Phil Smith's verdict: Making sense of Sunderland's dramatic and costly night - and what must happen next
With Chris Maguire there was one Jack Ross quote that always stuck in the memory.
Maguire had come off the bench to turn the tide against Accrington Stanley, rescuing a point with one of those irrepressible performances, grabbing it by the game by scruff of its neck and bending it to his will.
"When Chrissy plays like that, he will always be in my team," Ross said.
Therein lay the conundrum. How do you coax that level out week in, week out? And can you? Ross would be neither the first nor the last to wrestle with that uncertainty and inconsistency.
For two reasons, Maguire's yellow ten minutes into this game was the crucial moment.
First and foremost it was a wild, late challenge on Carl Winchester that could easily have yielded a red. And in some stern words with Lee Johnson on the touchline in the immediate aftermath, Maguire had the confrontation he craved. And off he went.
Johnson was diplomatic afterwards. Maguire rarely made his team in the second half of last season and so some residual frustration on the player's part was to be expected.
The head coach was also employed with a clear brief to play his part in bringing down the average age of the squad, and to put trust in younger talent.
Maguire's departure was ultimately one of many that reflected that.
Johnson knew, too, that Maguire's hat-trick ultimately stemmed from the shortcomings of his side, who had turned in one of their worst performances of the campaign.
Everything that followed on a dire night in the race for the top two flowed from a start that was sluggish and uninspiring.
“It’s three points and a big opportunity lost," Johnson said.
"Whether it be human error, poor tactics, poor execution, for whatever reason we haven’t started the game well enough.
"It was the first 25 minutes that led to the rest of the 65 minutes being a stretch for us.”
The snap and incision that has defined Sunderland' s play in recent weeks deserted them right from the off.
As Johnson said, too often there were too many players taking far too many touches on the ball.
Long before Maguire's super opener the hosts were labouring, centre-backs drifting on the ball and demanding better movement all too regular.
Part of that owed to a resilient Lincoln performance. Though the visitors defended deep they pressed aggressively when the ball was played into midfield, and broke well with a talented front three whose quality belies their lowly position in the League One table.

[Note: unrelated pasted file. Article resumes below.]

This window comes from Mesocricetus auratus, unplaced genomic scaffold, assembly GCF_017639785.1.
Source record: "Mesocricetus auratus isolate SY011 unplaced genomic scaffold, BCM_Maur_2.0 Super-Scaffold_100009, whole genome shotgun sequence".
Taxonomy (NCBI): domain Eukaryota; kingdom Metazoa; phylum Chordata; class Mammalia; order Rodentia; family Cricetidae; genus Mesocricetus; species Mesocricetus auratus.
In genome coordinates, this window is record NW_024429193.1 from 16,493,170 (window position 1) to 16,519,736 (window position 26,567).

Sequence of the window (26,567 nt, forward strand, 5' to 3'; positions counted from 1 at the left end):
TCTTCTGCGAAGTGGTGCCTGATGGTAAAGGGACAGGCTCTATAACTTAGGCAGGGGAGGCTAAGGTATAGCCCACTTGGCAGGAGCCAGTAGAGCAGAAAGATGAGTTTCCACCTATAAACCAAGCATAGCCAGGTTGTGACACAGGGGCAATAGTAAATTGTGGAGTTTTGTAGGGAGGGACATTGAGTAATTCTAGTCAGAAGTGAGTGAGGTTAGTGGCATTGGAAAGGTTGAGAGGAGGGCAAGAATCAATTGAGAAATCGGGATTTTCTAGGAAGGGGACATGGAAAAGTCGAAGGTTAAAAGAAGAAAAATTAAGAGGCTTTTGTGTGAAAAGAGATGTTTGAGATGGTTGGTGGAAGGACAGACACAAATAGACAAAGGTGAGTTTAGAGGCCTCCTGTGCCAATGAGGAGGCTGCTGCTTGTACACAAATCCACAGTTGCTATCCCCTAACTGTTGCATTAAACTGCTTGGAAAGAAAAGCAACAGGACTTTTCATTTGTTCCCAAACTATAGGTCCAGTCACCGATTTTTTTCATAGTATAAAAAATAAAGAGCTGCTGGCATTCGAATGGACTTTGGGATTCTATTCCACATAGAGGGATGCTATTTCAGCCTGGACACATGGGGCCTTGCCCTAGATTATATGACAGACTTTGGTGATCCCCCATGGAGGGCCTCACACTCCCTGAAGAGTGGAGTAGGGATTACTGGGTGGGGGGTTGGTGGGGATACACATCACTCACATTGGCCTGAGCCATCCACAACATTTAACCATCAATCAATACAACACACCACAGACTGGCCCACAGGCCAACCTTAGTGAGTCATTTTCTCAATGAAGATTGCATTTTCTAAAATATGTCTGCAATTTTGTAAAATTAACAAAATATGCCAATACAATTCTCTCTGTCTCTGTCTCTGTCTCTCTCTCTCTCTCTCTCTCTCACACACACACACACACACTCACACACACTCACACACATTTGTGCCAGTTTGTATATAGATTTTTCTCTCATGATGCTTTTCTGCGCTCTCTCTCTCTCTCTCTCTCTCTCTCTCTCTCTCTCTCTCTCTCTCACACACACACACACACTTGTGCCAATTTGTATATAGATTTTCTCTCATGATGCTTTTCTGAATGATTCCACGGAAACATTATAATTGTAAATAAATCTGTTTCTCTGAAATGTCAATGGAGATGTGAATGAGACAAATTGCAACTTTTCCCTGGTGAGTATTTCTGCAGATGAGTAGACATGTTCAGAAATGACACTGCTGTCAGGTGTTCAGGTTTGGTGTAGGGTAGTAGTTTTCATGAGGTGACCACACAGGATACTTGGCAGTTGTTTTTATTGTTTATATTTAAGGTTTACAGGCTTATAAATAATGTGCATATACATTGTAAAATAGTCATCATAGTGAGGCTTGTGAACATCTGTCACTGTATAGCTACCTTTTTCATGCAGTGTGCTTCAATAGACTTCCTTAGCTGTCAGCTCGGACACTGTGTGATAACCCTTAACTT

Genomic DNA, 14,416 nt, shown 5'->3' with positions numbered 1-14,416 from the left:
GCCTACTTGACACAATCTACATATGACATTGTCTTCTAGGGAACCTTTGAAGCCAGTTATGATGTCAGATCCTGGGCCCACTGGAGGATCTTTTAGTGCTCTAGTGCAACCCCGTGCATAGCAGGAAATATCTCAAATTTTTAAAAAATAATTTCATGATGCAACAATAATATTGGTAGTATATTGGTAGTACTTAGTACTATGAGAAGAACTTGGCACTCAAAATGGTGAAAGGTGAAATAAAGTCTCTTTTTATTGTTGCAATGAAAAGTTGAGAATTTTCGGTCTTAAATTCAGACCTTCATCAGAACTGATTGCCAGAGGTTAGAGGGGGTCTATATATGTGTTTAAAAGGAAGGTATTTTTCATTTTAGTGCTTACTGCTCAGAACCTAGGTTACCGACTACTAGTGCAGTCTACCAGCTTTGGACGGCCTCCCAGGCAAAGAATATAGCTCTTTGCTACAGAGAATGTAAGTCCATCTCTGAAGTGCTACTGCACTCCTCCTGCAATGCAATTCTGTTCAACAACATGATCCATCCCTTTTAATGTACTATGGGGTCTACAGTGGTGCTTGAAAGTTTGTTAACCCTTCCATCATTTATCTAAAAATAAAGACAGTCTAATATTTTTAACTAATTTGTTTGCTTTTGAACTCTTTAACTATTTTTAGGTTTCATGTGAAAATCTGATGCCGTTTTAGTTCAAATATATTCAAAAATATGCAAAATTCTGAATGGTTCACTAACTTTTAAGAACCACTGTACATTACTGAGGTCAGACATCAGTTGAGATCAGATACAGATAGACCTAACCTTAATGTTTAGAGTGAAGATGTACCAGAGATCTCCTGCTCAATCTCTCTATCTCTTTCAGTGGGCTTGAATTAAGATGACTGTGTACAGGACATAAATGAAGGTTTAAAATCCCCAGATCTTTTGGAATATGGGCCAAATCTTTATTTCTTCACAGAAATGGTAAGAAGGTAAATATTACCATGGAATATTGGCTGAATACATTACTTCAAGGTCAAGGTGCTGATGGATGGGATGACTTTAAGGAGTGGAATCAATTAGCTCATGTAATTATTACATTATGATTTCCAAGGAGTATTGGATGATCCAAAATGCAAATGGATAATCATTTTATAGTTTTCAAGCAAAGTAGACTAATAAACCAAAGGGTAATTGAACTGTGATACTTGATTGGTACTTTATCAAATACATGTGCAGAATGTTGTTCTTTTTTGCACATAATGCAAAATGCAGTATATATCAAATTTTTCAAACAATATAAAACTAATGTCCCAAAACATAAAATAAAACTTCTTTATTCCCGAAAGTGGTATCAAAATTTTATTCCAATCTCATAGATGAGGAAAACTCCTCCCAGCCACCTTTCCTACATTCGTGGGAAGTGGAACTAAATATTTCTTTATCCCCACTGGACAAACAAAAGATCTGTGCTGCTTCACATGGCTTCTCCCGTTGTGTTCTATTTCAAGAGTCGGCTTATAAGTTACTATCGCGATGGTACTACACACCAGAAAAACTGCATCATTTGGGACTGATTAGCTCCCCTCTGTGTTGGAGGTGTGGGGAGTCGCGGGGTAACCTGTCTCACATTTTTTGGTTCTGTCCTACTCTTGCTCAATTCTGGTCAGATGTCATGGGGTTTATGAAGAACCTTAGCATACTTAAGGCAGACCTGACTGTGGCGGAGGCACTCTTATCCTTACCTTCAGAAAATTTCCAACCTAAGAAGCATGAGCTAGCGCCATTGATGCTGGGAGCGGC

That they were aided by a loose Sunderland display was inarguable, and though Maguire's celebration ultimately took the headlines the first goal was a reflection of that.
It was desperately poor defending, switching off and allowing the visitors to take a quick free kick into a dangerous area.
It summed up a sloppy, lacklustre performance.
A generous interpretation would be to say that perhaps the demands of the recent schedule, in which Sunderland have had a threadbare squad, caught up with them.
A less generous view, but one that Johnson agreed may well be fair, is that complacency had set in after a run of games in which Sunderland had carved open their opponents at will.
The pitch, it should be said, was a major problem.
Within minutes it was clear that the likes of Dan Neil and Elliot Embleton couldn't trust their first touch or their passing, which slowed Sunderland down and made it easier for Lincoln to frustrate.
Though the issue was worsened by the decision to water the game before kick-off, which Johnson was at a loss to explain, it is now a long-term problem which threatens to hinder Sunderland's style of play.
Something has clearly gone badly wrong when the surface at Wycombe is better for Johnson's side than their own turf.
It was all in all a wretched night, and one with potentially significant consequences for the automatic promotion race.
If there had been some level of debate in the build up to this clash as to whether it was better to have points on the board (Sunderland) or games in hand (Wigan Athletic), then there is no doubt now where the advantage lies.
After three-and-a-half arduous years Sunderland should not have needed a reminder that there is no easy game in League One, no scenario in which you can ease off.
The margin for error has just got considerably smaller for the Black Cats, and a night like this simply cannot happen again.
Perhaps it was, to an extent at least, just one of those nights.
In key areas normally dependable performers laboured. Neil and Carl Winchester have been superb all season, but dipped well below their usual levels here. Alex
Pritchard was not quite at his sharpest (but still made some key attacking contributions), and afterwards Johnson revealed that he had only been 50/50 to start the game due to a knock.
What it did underline was the need for reinforcements before the end of the month.
If Jack Diamond and Josh Hawkes are to return to Harrogate Town and Tranmere Rovers as expected, then Johnson's options in the final third are severely limited.
And while his versatility is admirable, Lynden Gooch's understandable limitations as a full back were exposed here.
Though Trai Hume is expected to gradually come into contention as he settles into new surroundings, the looseness with which Sunderland defended exposed the long-term need for a quick, dominant centre-back, a player that has largely eluded the club ever since they dropped to the level (a fit Jordan Willis clearly went some way to addressing the issue).
Sunderland will have to produce an outstanding run of form to land a top-two place from here. They are capable, but they need help.
They also quite simply cannot afford lapses like this, a defeat that went well beyond the immutable law of the ex.